Development Impact Bond (DIB) – Meaning, Objective and More

Development Impact Bond (DIB) is a financial tool that helps to fund development projects, usually of social nature. Basically, DIBs come in handy in funding social projects in low-resource countries. They are very similar to social impact bonds (SIBs), or we can say that they are a type of SIBs. So, DIBs also involve private investors.

Development Impact Bond – Number of Parties Involved

Usually, a DIB involves three types of parties. And these three parties are – a private investor, an outcome payer, and the service provider. A point to note is that there can be more than one of each type of party (such as two investors or three service providers).

  • A private investor could be a group of investors or a fund. They give funds to implement a development project that has social benefits.
  • The service provider is generally a nonprofit organization. This organization implements the project and is responsible for the results.
  • If the project is successful, then the private investor gets the repayment (with interest) by the outcome payer. This outcome payer is generally a philanthropic organization. Since the repayment depends on the outcome, we also call DIBs a results-based financing instrument.
  • Along with these three, there is one more party, and it is the evaluator. This party helps to determine whether or not the project is a success.

Are DIBs a Bond?

DIBs are a relatively new form of a financial instrument as they came into existence only in 2012. Though we call it a Development Impact Bond, it doesn’t have the usual features of a bond. DIBs do have a fixed term, but they do not give a fixed interest rate to the investors. Instead, the repayment to the investors depends on whether or not the project is successful.

So, if the project goes well, the investor (investors) will get the repayment from the outcome funder, who is usually a philanthropic organization. But, if the project is unsuccessful, there is no repayment to the investors. Thus, we can say that DIBs are high-risk instruments for investors.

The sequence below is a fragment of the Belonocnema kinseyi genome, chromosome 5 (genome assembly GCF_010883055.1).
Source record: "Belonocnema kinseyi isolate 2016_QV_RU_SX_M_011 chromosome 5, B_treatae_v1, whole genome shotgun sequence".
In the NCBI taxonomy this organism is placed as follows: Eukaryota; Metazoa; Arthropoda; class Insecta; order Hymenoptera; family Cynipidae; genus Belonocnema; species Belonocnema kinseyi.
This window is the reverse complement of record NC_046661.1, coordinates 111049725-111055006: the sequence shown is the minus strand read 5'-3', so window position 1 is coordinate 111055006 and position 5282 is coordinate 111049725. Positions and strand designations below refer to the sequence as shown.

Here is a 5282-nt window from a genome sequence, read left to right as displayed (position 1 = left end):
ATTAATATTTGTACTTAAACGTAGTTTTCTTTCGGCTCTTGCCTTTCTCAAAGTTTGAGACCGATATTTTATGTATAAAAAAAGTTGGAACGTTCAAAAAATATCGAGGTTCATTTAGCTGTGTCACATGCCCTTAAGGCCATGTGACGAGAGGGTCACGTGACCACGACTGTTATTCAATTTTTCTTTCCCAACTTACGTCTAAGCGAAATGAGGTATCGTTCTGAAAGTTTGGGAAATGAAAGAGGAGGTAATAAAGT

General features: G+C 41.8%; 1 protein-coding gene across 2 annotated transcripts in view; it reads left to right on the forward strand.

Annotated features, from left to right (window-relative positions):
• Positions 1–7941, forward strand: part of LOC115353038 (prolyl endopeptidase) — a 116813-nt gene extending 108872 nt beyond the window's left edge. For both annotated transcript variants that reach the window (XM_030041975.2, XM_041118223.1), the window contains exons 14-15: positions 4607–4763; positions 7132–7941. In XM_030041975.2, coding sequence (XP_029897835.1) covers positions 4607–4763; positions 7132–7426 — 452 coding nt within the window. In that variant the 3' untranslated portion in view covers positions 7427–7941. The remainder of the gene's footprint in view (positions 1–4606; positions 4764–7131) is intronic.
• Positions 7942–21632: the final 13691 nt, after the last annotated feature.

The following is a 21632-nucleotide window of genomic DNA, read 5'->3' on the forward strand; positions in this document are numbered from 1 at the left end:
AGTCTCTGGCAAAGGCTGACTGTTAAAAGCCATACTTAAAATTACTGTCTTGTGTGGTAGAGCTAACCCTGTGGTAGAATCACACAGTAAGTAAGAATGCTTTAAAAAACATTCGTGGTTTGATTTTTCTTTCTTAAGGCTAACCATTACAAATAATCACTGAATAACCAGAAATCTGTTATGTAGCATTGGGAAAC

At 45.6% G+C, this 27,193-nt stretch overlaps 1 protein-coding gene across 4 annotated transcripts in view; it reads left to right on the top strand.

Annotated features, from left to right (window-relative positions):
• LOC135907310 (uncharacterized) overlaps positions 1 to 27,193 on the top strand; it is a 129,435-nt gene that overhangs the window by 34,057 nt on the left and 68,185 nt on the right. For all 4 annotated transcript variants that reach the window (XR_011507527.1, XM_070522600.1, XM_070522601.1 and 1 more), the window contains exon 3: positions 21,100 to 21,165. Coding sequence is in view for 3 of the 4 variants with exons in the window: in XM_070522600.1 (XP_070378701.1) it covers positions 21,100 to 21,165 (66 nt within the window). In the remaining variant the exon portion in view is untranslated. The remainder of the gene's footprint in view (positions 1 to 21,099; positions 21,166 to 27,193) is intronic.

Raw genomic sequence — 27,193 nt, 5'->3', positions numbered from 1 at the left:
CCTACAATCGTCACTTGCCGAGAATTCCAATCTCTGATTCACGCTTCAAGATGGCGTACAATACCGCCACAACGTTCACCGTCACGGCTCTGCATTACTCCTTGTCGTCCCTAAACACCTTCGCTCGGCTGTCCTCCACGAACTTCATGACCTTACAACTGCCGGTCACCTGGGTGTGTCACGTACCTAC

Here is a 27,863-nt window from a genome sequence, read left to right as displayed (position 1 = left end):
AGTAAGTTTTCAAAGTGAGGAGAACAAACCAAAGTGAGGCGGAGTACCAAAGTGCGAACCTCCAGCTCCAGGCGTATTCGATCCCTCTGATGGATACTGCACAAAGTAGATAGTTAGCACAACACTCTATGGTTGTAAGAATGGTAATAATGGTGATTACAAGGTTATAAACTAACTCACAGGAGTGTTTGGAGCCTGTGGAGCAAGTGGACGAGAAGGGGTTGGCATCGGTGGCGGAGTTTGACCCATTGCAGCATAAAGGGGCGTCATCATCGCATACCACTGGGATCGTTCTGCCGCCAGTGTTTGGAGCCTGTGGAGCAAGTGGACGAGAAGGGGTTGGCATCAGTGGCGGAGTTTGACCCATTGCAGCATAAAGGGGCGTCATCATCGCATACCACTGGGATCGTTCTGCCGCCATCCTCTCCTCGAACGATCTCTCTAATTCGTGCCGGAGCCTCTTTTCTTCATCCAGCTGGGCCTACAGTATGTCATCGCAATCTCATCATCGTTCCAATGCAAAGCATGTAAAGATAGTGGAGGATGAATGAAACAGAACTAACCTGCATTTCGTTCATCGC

In the real world, it is seen that the outcome payer pays back the investor even if the project fails, although a lesser amount. If the project fails, the outcome payer could pay back the investor, but without any interest, or forfeit some amount of capital.  

Payments could also be made on a reducing basis. For instance, if the results are 80%, then the outcome payer could pay 70% of the working capital. Or, if the 70% work is complete, the payment could be 60% of the capital.

The Objective of the Development Impact Bond

The primary objective of DIBs is to encourage private investors to fund and subsidize development projects in countries that lack resources.

Basically, DIBs are useful when a party is willing to pay for a project with a social cause. However, it is not willing to take any risk about the success or failure of the project and, therefore not willing to put its money at stake. So, such parties remain on the lookout for investors who are willing to take that risk in return for a premium.

Another reason why DIBs are growing in popularity is that the service provider gets the funds upfront. This means the provider can work without worrying about funds or wasting time in raising funds continuously.

Usually, in a DIB project, there are a lot of funders, and each funder has its own set of conditions. This may make it very challenging to complete the task. But, since they get the funds upfront, the service provider gets greater flexibility in executing the project.  

However, a major criticism of DIBs is their dependence on data. It is the data that determines the success of a DIB, so any error in data could have serious consequences. Moreover, this also makes the whole process expensive and time-consuming.